"We humans raise our glasses for lots of reasons: to toast, to honor, but also to pledge. That's what the three women are doing in this card — pledging and promising to be there for each other, and to hold each other to that pact. To help each other remember. And re-member."
This week, re-member with your community, with the people who keep you sane and joyful in your work, who remind you of who you are, who toast your successes and console you on your losses. Who are your connection to what matters: your own circle of belonging.

I raise my chalice to each and every one of you. Thank you for joining me on this tarot journey, however you come to it. I am glad to have you.

Wednesday, October 19, 2016

Why Tarot Isn't Fortune Telling (at least not for me anyway)

I'm away at a retreat this week (which explains why you're getting your weekly Writer's Tarot so late). Instead of doing a reading this week, I decided to reshare an older post explaining my own tarot philosophy. So perhaps you will get where I'm coming from in these weekly posts.

Back to the Writerly Tarot next week!


When I explain my tarot philosophy, one of the first things I tell people is that I don't practice fortune-telling. Perhaps this deserves a little more explanation.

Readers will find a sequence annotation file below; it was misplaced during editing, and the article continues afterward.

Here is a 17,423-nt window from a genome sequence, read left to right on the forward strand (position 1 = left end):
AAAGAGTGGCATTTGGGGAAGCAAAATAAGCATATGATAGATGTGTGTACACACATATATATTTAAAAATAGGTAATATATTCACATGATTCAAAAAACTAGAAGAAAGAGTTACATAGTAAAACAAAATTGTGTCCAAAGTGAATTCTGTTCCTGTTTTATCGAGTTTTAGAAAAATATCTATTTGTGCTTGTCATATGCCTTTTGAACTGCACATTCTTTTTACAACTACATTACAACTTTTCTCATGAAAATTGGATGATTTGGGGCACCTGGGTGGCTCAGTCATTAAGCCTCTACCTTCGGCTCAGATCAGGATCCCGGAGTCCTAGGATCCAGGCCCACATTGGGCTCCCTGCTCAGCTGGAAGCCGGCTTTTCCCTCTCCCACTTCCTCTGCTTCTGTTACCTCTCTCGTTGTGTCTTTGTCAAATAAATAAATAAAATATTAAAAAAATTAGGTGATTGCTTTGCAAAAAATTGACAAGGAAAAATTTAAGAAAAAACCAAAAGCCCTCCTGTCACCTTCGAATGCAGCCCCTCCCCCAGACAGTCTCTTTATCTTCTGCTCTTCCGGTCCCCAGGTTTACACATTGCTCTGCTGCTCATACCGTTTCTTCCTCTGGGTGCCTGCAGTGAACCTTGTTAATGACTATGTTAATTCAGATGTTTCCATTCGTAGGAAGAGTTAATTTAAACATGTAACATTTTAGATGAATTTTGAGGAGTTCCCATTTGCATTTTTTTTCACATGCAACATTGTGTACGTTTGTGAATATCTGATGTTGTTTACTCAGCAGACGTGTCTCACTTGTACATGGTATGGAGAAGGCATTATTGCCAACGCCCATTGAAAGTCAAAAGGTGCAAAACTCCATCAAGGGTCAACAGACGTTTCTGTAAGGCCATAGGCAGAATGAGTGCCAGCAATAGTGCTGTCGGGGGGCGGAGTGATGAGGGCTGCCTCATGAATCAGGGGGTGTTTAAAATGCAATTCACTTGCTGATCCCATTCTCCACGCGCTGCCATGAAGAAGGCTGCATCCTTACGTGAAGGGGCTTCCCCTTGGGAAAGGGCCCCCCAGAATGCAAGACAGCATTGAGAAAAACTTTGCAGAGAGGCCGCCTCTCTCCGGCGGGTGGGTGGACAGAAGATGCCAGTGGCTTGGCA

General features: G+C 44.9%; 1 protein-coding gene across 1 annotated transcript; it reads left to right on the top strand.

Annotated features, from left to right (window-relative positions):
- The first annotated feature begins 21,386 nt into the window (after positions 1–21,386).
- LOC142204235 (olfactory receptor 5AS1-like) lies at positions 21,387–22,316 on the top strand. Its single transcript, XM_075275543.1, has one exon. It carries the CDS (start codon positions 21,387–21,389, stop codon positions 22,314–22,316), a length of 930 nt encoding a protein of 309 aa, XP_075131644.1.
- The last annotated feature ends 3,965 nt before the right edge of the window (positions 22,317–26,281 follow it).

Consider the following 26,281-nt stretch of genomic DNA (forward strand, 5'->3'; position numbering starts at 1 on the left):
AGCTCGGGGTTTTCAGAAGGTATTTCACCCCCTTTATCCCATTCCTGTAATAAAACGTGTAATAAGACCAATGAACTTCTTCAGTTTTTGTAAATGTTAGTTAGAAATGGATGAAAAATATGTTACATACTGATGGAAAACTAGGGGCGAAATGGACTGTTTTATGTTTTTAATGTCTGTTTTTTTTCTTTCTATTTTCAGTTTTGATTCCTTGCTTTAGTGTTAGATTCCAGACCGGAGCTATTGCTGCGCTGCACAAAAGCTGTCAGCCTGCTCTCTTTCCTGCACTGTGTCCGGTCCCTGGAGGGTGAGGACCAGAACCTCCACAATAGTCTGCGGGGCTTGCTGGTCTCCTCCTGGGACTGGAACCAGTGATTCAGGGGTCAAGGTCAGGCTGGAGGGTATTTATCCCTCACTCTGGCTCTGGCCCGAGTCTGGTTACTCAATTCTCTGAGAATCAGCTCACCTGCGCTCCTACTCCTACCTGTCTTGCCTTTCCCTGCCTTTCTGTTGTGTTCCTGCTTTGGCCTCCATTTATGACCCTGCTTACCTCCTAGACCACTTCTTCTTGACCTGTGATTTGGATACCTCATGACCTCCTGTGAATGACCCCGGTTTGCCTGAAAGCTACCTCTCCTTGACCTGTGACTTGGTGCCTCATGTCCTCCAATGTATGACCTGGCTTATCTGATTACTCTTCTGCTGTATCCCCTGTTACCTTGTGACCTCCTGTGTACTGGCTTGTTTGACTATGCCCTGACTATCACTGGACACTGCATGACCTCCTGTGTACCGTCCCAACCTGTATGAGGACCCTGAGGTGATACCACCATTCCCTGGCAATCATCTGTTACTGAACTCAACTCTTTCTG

When I use the phrase "fortune-telling," what I mean is that I don't use the cards to predict your future. Reading the cards isn't like pulling a piece of paper from a cookie. The "future" isn't a concrete static phenomena—-it isn't even singular. It is multiple. Our every action and reaction spins new universes into being—-and extinguishes others—-by the choices that we make. And there are so many universes to choose from, right at our fingertips!

This is what free will is-—the ability to choose. What tarot does is give you information about those choices-—what factors are influencing them, what consequences might lie ahead—-so that you can make decisions consciously, with smarts and awareness. So that you can create your future, not have it delivered to you at the end of your meal.

Tarot does this by providing a channel of communication for your brain, a pipeline between your rational conscious and intuitive subconscious minds. You know the kind of knowing that doesn't seem logical, the kind that comes from somewhere in your middle, the kind we often call "gut instinct?" That's your intuition. It knows stuff. Like a magpie, it collects facts and emotions and cause-and-effect situations and then in a non-linear and often mysterious fashion, delivers this knowledge to you.